In the day-to-day management of a medical practice, the most important concern is (and always will be) patient care. But in the evolving landscape of U.S. healthcare and medical billing policy, providing responsible care involves considering far more than the effectiveness of treatment plans, prescriptions, and preventive services.
Following decades of arguments and advocacy, the landscape of healthcare is shifting ever closer to a fully performance- and quality-driven future. From the MIPS, MACRA, and Meaningful Use incentive programs to the embrace of ACOs, collaborative care models, and pay-for-performance and outcomes-based fee schedules, there’s an increased focus on the financial side of healthcare... a focus that affects both patients and providers.
With value-based care and administrative cost reduction initiatives on the rise, the keys to medical practice success are evolving rapidly. Consider this: In 2014, 20 percent of costs for the 10 million patients on Medicare were financed through value-based payments, which grew to 30 percent at the start of 2016. And though the HHS likely did not meet its issued goal of reaching 85 percent by the start of 2017, even a continuing 10 percent increase year-over-year represents a huge shift away from fee-for-service for the U.S. healthcare sector at large.
As a consequence, gone are the days when simply expanding your patient base and providing care to ever-more patients was the key to sustainable growth. The onus is now on everyone to bear an appropriate level of financial risk for the care and treatment provided to patients – making ‘fiscal stewardship’ a huge key to success in the emerging value-first medical economy.
The concept of fiscal stewardship is essentially an inherent respect for the financial responsibility and well being of another individual or a group. In healthcare, fiscal stewardship is becoming an ever more important, industry-wide expectation: With the rise of value-based care comes an enhanced ethical obligation, on the part of both providers and practice managers, to be good stewards of the resources of their patients.
With so many evolving programs and policies in play (and many of their futures uncertain amid a new presidential administration), there’s no one-size-fits-all way for a medical practice to become a beacon of fiscal stewardship. Rather, embracing the idea is about finding new ways to eliminate wasteful spending, respect the relationship between the cost and value of care, and realize new efficiencies and benefits within your existing approach. Here are three best practices of financial stewardship to incorporate into your clinical and medical billing operations.Embrace New Innovations.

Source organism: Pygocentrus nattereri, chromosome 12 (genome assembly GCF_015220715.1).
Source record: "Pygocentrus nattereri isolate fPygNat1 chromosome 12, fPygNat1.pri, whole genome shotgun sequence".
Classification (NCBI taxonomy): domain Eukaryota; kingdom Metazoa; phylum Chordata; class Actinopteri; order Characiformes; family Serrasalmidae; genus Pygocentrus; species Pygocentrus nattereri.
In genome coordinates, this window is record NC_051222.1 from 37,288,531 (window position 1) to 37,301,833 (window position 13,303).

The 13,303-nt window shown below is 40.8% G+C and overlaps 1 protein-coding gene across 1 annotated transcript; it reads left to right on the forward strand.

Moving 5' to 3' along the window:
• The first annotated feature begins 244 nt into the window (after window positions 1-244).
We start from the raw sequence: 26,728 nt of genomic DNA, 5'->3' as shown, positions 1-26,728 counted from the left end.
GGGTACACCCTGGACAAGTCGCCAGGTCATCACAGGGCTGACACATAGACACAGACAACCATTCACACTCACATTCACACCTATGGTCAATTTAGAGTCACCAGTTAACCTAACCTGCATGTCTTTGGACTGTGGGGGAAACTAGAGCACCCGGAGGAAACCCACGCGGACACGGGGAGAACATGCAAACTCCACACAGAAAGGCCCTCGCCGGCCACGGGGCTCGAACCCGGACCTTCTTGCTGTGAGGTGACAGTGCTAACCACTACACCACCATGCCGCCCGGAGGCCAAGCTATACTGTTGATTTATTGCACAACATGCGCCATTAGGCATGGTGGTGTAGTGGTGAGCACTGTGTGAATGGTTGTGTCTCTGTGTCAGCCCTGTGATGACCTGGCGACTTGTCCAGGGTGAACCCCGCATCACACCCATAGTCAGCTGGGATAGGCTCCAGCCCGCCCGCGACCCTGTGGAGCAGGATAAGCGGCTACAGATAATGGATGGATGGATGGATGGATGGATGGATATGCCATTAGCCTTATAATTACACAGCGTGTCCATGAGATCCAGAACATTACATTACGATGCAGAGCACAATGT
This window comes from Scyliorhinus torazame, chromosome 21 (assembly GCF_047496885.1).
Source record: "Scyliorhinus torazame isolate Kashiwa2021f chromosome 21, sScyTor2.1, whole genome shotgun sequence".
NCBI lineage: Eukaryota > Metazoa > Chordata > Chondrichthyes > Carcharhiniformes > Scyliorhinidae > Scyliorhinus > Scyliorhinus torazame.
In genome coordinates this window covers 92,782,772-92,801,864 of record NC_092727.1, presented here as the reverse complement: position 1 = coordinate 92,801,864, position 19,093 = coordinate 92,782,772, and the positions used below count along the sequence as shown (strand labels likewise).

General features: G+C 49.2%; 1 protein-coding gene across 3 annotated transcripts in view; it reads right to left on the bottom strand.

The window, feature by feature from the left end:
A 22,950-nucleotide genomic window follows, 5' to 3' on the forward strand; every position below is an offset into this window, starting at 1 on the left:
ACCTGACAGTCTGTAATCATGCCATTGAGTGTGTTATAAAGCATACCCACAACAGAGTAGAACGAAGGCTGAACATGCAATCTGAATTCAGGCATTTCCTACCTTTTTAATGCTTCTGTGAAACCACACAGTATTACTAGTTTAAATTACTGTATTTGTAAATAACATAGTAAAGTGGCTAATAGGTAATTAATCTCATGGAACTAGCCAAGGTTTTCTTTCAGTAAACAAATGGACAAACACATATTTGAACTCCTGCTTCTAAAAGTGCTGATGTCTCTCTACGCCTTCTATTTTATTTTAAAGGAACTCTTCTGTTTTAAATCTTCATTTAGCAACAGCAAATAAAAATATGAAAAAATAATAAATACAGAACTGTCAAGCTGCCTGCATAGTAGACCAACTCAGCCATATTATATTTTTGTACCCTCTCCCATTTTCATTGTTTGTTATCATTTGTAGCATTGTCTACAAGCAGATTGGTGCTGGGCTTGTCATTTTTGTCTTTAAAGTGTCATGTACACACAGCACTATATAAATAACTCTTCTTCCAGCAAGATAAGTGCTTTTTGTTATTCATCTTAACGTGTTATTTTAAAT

Managing for quality and removing unnecessary costs from your day-to-day efforts requires a new level of data sharing and collaboration between payers, providers and consumers. To engage in the information flows that enable better care coordination, smarter decision making, and streamlined program reporting, organizations should cast off their reliance on outmoded systems and embrace new technologies that can lower costs and increase care quality.Collaborate Cross-Functionally.
No matter the size or structure of your practice, there should be strong interplay between the front office and back office. Even if yours is a hospitalist or other owned organization (with its own set of interdepartmental expectations), it’s important to periodically revisit how much time your clinical and administrative teams collaborate with more financially-focused functions: If your teams lack a strong sense of allegiance across functions, it can be difficult to ‘team up’ in support of outcomes-based care and patient-focused financial stewardship.Think Beyond Your Office.
Starting small is important, but what kind of stewardship can you engage in to support your larger community? Ultimately, financial stewardship of health care resources can promote population health by increasing access to affordable care, reducing pressure on health care institutions to cut back on important services, and freeing up resources for other activities that improve health in a given geography. Consider teaming up with other practices in your area, outsourcing expensive elements of your back-office operations (such as medical billing services), or finding synergies between your specialty and any community-focused organizations in your region. In doing so, you can extend your commitment to financial stewardship well beyond your office walls.
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